London airport closed after discovery of unexploded Second World War bomb

London airport closed after discovery of unexploded Second World War bomb

Over 16,000 passengers hoping to fly in or out of London City airport today have had their flights cancelled. While I'm sure many are frustrated or angered by this news of disruption to their travels, there's a very good reason behind it. After all, no one wants a 70-year-old bomb to go off in the nation's capital.

The airport adjoins George V Dock, where an unexploded World War Two era bomb was found as works were done to expand into the area, as part of the airport's £480 million expansion programme. The device remains underwater and is likely to be removed later tonight, with the aim to reopen the airport on Tuesday. Until then, authorities have had to cancel hundreds of flights.

“Specialist officers and the Royal Navy have attended and confirmed the nature of the device,” The Metropolitan Police said. "While we endeavour to progress the operation as quickly as possible and minimise disruption, it is important that all of the necessary steps and precautions are taken to ensure it is dealt with safely".

A 214-meter exclusion zone has been created to "ensure that the ordnance can be safely dealt with whilst limiting any risk to the public" at 10pm on Sunday. When the work starts to remove it, the zone will be extended to 250 meters.

Residents close by were evacuated and roads closed, while a Royal Navy bomb-disposal team are working to ensure the bomb is safe. The bomb itself has been described by specialist officers as a "german 500kg fused device".

London City Airport chief executive, Robert Sinclair, said:

"The airport remains closed this morning following the discovery of a World War Two ordnance in King George V Dock on Sunday.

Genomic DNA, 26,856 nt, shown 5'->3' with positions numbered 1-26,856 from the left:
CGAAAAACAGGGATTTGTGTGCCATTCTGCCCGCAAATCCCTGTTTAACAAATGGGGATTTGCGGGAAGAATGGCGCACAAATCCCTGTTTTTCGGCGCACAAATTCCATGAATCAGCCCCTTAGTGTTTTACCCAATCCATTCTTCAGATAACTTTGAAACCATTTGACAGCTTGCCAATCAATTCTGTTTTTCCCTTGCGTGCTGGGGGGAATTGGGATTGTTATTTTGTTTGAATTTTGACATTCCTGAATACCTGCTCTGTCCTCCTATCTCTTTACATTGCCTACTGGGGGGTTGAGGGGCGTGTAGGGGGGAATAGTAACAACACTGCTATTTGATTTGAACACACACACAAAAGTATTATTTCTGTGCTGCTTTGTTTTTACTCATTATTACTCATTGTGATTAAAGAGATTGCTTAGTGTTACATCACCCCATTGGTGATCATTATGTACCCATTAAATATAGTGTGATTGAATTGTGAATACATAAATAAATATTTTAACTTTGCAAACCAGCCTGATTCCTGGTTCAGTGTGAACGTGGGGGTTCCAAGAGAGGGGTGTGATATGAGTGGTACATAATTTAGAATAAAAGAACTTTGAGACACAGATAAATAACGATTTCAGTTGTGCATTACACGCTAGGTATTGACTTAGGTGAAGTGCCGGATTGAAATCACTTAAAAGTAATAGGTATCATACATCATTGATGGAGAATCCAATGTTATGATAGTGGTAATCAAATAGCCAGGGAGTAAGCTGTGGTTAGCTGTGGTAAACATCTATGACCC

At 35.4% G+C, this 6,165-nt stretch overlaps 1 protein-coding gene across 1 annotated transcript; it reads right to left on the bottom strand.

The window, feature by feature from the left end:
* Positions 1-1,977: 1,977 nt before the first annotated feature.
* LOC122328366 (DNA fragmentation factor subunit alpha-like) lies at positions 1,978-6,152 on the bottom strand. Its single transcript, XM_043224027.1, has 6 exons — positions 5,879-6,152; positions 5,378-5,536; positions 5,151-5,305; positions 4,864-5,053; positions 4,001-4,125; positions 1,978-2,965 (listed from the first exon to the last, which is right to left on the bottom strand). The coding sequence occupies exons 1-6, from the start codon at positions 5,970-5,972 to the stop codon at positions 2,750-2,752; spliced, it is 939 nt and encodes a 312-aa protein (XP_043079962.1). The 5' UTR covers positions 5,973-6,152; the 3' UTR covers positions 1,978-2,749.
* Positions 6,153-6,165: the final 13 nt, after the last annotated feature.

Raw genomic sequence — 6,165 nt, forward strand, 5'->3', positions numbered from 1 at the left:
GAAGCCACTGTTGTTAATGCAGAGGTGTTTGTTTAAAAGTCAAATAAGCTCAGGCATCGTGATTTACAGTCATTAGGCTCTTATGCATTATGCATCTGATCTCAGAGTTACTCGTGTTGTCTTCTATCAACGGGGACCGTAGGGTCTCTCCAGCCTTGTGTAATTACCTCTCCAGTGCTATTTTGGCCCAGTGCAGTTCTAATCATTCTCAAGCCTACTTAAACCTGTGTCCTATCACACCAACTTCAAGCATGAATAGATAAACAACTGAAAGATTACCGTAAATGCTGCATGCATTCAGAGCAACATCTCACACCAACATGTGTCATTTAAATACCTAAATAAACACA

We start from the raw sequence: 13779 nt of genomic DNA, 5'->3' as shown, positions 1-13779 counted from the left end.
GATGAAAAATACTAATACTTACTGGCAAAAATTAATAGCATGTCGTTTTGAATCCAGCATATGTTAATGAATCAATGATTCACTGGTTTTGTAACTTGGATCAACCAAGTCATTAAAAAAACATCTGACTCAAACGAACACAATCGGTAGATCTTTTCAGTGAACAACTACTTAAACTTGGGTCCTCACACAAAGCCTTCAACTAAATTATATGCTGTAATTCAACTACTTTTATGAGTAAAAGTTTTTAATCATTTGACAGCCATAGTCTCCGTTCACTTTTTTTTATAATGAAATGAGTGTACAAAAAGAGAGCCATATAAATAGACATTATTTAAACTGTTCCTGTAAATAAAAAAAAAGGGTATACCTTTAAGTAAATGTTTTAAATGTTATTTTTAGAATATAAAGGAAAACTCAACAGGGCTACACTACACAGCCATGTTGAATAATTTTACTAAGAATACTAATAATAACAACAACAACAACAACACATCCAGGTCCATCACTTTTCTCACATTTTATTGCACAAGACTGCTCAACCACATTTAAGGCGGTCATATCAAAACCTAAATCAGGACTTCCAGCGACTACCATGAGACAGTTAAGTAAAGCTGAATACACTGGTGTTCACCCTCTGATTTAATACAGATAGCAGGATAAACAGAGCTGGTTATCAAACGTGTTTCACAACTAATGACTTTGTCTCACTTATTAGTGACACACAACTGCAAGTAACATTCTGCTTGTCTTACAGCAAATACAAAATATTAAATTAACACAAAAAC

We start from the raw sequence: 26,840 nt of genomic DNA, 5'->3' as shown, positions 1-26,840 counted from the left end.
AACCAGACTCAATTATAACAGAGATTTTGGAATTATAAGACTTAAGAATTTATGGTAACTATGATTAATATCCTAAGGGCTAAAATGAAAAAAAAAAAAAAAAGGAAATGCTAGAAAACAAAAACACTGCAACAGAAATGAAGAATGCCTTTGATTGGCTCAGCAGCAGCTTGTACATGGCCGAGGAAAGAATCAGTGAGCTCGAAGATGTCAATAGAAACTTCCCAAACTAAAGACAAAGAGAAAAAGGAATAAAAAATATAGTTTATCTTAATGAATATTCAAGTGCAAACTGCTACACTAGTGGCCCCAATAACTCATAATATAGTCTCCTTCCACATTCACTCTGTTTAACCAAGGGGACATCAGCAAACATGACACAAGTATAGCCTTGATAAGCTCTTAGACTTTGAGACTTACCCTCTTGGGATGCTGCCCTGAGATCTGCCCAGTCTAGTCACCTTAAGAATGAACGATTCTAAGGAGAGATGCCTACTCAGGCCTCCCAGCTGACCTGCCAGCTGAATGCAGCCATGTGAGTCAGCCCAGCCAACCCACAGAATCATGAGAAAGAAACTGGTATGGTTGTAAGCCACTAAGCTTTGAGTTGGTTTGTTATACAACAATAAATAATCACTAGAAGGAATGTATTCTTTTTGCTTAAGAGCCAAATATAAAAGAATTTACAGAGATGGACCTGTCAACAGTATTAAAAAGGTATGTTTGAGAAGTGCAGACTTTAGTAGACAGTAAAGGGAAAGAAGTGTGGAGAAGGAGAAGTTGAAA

"All flights in and out of London City on Monday are cancelled and an exclusion zone is in place in the immediate area.

"I urge any passengers due to fly today not to come to the airport and to contact their airline for further information.

"I recognise this is causing inconvenience for our passengers, and in particular some of our local residents. The airport is cooperating fully with the Met Police and Royal Navy and working hard to safely remove the device and resolve the situation as quickly as possible.”

It is likely that airlines operating at London City Airport could have lost up to £1 million due to these closures.

“We are awaiting more information from the authorities and are keeping the situation under review,” British Airways said, while the airport itself explained that "All flights today are cancelled but some airlines have moved their flights to other airports - CityJet to Southend and Alitalia to Stansted".

There have been some flights that were still in the air when this news came in and so had to be diverted, such as an overnight flight from New York's JFK airport that instead landed in Gatwick. Full refunds have been offered for passengers who were diverted.